Devotionals with Kant

“On the contrary, it is plain that the hope of a future life arises from the feeling, which exists in the breast of every man, that the temporal is inadequate to meet and satisfy the demands of his nature.”

From the introduction to the second edition of the Critique of Pure Reason.

I have begun to try to wade through this book and came upon this edifying little spark. It’s like C.S. Lewis’ argument from desire, without the heat. According to what I have found biographically, Kant was actually a very engaging lecturer, and worked as an unsalaried but successful teacher for some time, if you can imagine that. He also taught at the same school in Königsberg for forty-odd years, turning down a much more prestigious poetry (!) position in Berlin in the middle of his career. I think he knew he was going to turn the world upside down and running around Europe chasing glamorous positions wasn’t going to help with that. For some reason, even though I’m not sure what to make of the effect of his labors, I found that quite inspiring.

Disclaimer: I make no promises to actually finish this book and reserve the right to toss it to the floor if the going gets rough.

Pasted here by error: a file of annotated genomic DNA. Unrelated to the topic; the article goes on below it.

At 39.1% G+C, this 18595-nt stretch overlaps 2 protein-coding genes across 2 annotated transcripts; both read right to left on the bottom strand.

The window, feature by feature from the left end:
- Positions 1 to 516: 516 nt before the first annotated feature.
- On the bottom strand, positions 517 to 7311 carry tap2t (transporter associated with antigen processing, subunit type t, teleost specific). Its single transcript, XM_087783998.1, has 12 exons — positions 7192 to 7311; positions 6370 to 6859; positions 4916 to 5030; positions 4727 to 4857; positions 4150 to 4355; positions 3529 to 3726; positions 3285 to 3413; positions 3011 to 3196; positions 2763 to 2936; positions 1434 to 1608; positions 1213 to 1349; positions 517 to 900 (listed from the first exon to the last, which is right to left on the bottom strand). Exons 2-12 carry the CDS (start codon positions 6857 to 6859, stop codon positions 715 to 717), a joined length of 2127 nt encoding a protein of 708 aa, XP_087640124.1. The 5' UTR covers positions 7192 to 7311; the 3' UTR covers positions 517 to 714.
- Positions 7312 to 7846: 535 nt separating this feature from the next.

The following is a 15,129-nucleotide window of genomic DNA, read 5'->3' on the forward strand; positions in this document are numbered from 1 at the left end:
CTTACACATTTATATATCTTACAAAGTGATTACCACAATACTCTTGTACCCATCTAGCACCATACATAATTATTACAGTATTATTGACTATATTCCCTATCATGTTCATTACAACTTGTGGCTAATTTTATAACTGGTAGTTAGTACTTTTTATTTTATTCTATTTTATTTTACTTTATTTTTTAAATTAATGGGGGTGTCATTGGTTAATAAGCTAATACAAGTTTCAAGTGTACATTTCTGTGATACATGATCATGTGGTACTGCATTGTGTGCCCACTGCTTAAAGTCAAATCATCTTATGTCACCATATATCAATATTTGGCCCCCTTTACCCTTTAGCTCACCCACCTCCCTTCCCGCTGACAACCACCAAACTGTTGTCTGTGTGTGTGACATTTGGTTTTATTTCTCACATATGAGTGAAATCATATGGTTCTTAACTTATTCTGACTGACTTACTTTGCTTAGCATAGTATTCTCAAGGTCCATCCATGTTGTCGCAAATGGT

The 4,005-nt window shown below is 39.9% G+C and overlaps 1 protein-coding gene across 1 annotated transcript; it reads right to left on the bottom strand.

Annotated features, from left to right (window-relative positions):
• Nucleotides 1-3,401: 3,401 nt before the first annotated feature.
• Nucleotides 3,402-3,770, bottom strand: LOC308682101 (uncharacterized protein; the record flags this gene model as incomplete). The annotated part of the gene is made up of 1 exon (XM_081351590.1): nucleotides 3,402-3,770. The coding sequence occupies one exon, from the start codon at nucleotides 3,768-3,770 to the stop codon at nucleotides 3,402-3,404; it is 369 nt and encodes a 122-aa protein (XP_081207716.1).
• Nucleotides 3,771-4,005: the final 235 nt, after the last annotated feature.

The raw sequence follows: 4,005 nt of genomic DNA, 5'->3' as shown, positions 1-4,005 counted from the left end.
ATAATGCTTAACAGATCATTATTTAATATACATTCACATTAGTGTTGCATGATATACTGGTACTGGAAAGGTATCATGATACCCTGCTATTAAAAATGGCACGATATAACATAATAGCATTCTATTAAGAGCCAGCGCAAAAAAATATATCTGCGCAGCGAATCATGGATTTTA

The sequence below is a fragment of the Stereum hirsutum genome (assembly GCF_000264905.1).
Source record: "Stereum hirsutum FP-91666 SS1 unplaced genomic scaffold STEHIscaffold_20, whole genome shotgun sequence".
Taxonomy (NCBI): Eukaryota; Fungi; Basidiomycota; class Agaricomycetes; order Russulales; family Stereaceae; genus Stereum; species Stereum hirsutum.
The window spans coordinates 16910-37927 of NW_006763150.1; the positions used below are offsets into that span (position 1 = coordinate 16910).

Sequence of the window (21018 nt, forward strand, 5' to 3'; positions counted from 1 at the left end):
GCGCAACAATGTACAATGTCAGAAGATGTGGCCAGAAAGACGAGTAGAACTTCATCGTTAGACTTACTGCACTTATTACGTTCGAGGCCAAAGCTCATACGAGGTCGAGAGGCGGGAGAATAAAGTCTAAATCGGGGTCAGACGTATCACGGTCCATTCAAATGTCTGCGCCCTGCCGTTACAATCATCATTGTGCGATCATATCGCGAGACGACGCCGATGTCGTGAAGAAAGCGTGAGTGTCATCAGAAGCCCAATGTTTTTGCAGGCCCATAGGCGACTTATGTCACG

Advertisements

2 thoughts on “Devotionals with Kant

  1. “…and reserve the right to toss it to the floor if the going gets rough.”

    “If”!?

    It’s the Critique! And Kant was a strangled writer on top of it. I assume your book has long been on the floor by now. 😉

    I took Kant in my undergrad with a published scholar. “Strangled” was his pet word for Kant.

    Like

Leave a Reply

Fill in your details below or click an icon to log in:

WordPress.com Logo

You are commenting using your WordPress.com account. Log Out / Change )

Twitter picture

You are commenting using your Twitter account. Log Out / Change )

Facebook photo

You are commenting using your Facebook account. Log Out / Change )

Google+ photo

You are commenting using your Google+ account. Log Out / Change )

Connecting to %s